The world-renowned fiber artist Sheila Hicks never forgot that she started in Nebraska.
“Why am I coming to Nebraska?” says the Hastings native. “I’m coming because I owe it to Nebraska. It gave me so much. Such a feeling of well-being. I had an extended family of grandparents and great aunts, and cousins.”
Hicks says her formal art career, which is “sometimes relegated to the category of craft, sometimes to fine arts,” began taking shape at Yale University School of Art and Architecture, where she studied under Bauhaus artist Josef Albers.
It was a trip to South America, however, that inspired her unique work in textiles.
“Having been given a Fulbright to go to Chile (in 1957-1958), I economized and ended up visiting every single country in South America except Paraguay,” Hicks says by phone interview from her home in Paris. “I found I could go down the West Coast starting in Venezuela. One year later I had missions and tasks to complete; I went all the way down to the southernmost city in the hemisphere. Then I came back up on the east coast. I did a show in Santiago at the National Museum. It was a great privilege. I did an exhibition in Buenos Aires.”
That next year, she came back to Yale and earned her MFA, partly because Albers convinced the faculty that her trip counted as field work. She relocated to Paris in 1964, where she has continued to work for more than 50 years.
Her current art exhibit, on display at Joslyn Art Museum through Sept. 4, will give Omahans a glimpse into Hicks’ unique work.
“We are so delighted to be able to share such a large and important body of work by one of the world’s most exciting and engaging artists,” says Jack Becker, Joslyn Art Museum Executive Director and CEO. “Sheila’s work at present is featured around the globe in Australia, Asia, throughout Europe, and this year, in Omaha.”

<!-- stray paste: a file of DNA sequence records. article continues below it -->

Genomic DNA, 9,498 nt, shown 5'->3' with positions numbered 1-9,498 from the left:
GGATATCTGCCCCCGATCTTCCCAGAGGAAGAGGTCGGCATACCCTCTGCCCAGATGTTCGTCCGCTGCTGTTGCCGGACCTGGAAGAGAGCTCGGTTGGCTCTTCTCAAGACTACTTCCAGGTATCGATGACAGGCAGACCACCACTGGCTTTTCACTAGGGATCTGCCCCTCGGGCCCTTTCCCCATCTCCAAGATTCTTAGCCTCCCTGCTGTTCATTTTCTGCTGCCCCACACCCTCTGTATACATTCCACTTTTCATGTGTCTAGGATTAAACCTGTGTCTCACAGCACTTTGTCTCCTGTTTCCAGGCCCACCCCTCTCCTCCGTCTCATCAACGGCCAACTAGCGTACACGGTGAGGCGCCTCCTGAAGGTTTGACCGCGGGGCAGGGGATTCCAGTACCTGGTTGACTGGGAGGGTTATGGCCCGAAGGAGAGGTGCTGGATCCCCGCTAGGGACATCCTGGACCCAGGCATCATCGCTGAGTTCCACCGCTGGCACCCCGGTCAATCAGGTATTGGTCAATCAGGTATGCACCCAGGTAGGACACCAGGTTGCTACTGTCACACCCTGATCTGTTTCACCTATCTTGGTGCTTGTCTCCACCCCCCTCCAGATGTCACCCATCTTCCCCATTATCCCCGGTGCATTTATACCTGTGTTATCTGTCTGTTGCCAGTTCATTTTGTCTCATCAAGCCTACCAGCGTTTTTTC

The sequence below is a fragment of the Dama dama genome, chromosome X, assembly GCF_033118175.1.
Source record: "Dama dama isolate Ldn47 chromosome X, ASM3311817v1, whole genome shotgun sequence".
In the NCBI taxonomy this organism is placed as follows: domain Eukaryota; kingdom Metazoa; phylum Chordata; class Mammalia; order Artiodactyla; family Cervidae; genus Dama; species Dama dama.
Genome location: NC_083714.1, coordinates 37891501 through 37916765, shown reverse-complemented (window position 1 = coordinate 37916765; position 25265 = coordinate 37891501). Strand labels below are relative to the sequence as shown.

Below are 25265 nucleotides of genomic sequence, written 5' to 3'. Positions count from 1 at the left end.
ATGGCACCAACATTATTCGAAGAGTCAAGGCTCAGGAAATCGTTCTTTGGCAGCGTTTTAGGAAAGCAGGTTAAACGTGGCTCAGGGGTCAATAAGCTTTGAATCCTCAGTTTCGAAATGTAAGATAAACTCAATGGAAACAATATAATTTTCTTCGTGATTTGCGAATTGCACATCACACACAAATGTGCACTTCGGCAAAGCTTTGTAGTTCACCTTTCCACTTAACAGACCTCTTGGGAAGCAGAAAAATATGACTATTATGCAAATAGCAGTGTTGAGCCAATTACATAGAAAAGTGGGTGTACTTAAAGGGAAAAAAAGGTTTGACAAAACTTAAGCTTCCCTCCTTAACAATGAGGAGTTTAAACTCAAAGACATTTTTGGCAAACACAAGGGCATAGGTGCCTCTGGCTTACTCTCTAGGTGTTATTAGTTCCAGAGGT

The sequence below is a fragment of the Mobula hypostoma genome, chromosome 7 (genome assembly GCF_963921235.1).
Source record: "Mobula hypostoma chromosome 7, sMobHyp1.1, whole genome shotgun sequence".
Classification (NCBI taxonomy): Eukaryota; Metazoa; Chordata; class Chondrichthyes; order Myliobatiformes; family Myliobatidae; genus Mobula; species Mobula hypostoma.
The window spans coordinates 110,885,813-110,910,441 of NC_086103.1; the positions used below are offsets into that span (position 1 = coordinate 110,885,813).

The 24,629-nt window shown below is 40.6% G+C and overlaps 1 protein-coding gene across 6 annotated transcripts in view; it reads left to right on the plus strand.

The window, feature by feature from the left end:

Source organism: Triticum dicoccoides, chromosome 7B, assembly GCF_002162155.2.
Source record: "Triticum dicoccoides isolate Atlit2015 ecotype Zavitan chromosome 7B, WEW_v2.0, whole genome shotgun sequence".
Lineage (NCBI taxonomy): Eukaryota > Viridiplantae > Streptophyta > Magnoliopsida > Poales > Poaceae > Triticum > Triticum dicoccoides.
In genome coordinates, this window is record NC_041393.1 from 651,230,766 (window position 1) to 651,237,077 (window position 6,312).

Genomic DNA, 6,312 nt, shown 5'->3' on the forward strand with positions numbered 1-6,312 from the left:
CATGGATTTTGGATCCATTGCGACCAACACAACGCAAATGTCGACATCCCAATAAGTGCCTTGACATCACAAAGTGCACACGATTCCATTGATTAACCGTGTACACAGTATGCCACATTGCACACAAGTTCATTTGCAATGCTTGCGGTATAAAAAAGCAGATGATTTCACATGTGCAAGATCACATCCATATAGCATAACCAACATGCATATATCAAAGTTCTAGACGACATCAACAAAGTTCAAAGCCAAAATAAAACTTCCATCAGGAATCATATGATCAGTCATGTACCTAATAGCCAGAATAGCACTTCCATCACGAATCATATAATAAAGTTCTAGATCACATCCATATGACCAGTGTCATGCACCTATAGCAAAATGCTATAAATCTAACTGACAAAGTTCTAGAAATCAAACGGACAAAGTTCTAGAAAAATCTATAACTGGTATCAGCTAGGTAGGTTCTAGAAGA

“They will never have seen anything like this, the innovative use of materials,” Hicks says. “They are meant to go into the history of our civilization and to earlier civilizations and earlier cultures. That’s why I’ve chosen this medium because people can see textiles historically.”
That innovative use of materials includes using corn husks in her work, a tribute to Nebraska. A concurrent show running in Hangzhou, China, includes shells of things she has eaten, such as seafood. Hicks was particularly excited about this show as Hangzhou has the world’s biggest silk museum.
Textiles, Hicks says, “Also helps with remembering things from other cultures as being reinterpreted and actualized.”
As much as the use of materials, it’s the use of color for which Hicks is known. She once painted her childhood bedroom royal blue with scarlet and orange accents, and has preferred bright colors her whole life.
She feels inspired to work with fibers because they are so intertwined in people’s lives and belongings. But she also enjoys working in many other mediums.
“I don’t consider myself a fiber artist any more than I consider myself a watercolor artist or a black and white photographer,” Hicks says. “I am a maker of things. I love to invent and make things.”
This particular show will impress people with the breadth and depth of the work. Hicks says, “It swims back and forth between painting and sculpture and environment and architecture.”
“I think that we are most excited by the diversity of the work and the remarkable way Sheila employs color and design to engage viewers,” Becker says. “The accompanying catalogue provides a lasting record of the exhibition while advancing the conversation and scholarship around this important artist.”
One thing is for certain. No matter where she goes, she knows her Nebraska roots have helped her feel at home in many places.
“I am up to my ankles in Nebraska,” Hicks says. “Wherever I go and whatever I do, I don’t feel foreign or confused. I am a very well grounded person coming from a Nebraska family of many generations.”